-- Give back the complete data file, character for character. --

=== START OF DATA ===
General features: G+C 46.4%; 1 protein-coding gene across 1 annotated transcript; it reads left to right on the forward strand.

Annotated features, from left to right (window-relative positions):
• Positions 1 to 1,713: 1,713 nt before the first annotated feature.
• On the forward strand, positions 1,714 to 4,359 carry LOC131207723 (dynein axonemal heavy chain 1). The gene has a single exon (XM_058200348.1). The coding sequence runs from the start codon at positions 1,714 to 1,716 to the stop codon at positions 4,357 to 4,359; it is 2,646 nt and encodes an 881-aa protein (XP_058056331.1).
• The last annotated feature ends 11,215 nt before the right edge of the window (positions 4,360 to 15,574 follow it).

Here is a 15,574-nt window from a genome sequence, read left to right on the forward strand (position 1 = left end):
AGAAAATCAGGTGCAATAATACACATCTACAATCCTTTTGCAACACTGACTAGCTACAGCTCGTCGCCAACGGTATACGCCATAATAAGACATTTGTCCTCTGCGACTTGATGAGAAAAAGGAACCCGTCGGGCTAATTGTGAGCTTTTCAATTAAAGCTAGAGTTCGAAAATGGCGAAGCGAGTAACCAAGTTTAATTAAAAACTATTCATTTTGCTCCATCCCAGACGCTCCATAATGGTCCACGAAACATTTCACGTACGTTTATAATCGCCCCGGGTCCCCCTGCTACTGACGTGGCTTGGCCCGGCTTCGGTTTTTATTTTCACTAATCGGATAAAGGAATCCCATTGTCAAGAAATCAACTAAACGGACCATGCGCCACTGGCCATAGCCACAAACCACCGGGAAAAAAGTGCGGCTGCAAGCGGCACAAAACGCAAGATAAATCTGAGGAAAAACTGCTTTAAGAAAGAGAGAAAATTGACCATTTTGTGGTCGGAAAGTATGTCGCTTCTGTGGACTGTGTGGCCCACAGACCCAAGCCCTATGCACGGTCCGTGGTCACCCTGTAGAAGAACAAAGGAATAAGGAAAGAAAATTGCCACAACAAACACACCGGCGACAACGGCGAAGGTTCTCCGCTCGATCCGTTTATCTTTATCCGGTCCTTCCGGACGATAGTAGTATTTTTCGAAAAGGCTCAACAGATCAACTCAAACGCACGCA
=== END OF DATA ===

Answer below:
General features: G+C 46.4%; 1 protein-coding gene across 1 annotated transcript; it reads left to right on the forward strand.

Annotated features, from left to right (window-relative positions):
• Positions 1 to 1,713: 1,713 nt before the first annotated feature.
• On the forward strand, positions 1,714 to 4,359 carry LOC131207723 (dynein axonemal heavy chain 1). The gene has a single exon (XM_058200348.1). The coding sequence runs from the start codon at positions 1,714 to 1,716 to the stop codon at positions 4,357 to 4,359; it is 2,646 nt and encodes an 881-aa protein (XP_058056331.1).
• The last annotated feature ends 11,215 nt before the right edge of the window (positions 4,360 to 15,574 follow it).

Here is a 15,574-nt window from a genome sequence, read left to right on the forward strand (position 1 = left end):
AGAAAATCAGGTGCAATAATACACATCTACAATCCTTTTGCAACACTGACTAGCTACAGCTCGTCGCCAACGGTATACGCCATAATAAGACATTTGTCCTCTGCGACTTGATGAGAAAAAGGAACCCGTCGGGCTAATTGTGAGCTTTTCAATTAAAGCTAGAGTTCGAAAATGGCGAAGCGAGTAACCAAGTTTAATTAAAAACTATTCATTTTGCTCCATCCCAGACGCTCCATAATGGTCCACGAAACATTTCACGTACGTTTATAATCGCCCCGGGTCCCCCTGCTACTGACGTGGCTTGGCCCGGCTTCGGTTTTTATTTTCACTAATCGGATAAAGGAATCCCATTGTCAAGAAATCAACTAAACGGACCATGCGCCACTGGCCATAGCCACAAACCACCGGGAAAAAAGTGCGGCTGCAAGCGGCACAAAACGCAAGATAAATCTGAGGAAAAACTGCTTTAAGAAAGAGAGAAAATTGACCATTTTGTGGTCGGAAAGTATGTCGCTTCTGTGGACTGTGTGGCCCACAGACCCAAGCCCTATGCACGGTCCGTGGTCACCCTGTAGAAGAACAAAGGAATAAGGAAAGAAAATTGCCACAACAAACACACCGGCGACAACGGCGAAGGTTCTCCGCTCGATCCGTTTATCTTTATCCGGTCCTTCCGGACGATAGTAGTATTTTTCGAAAAGGCTCAACAGATCAACTCAAACGCACGCA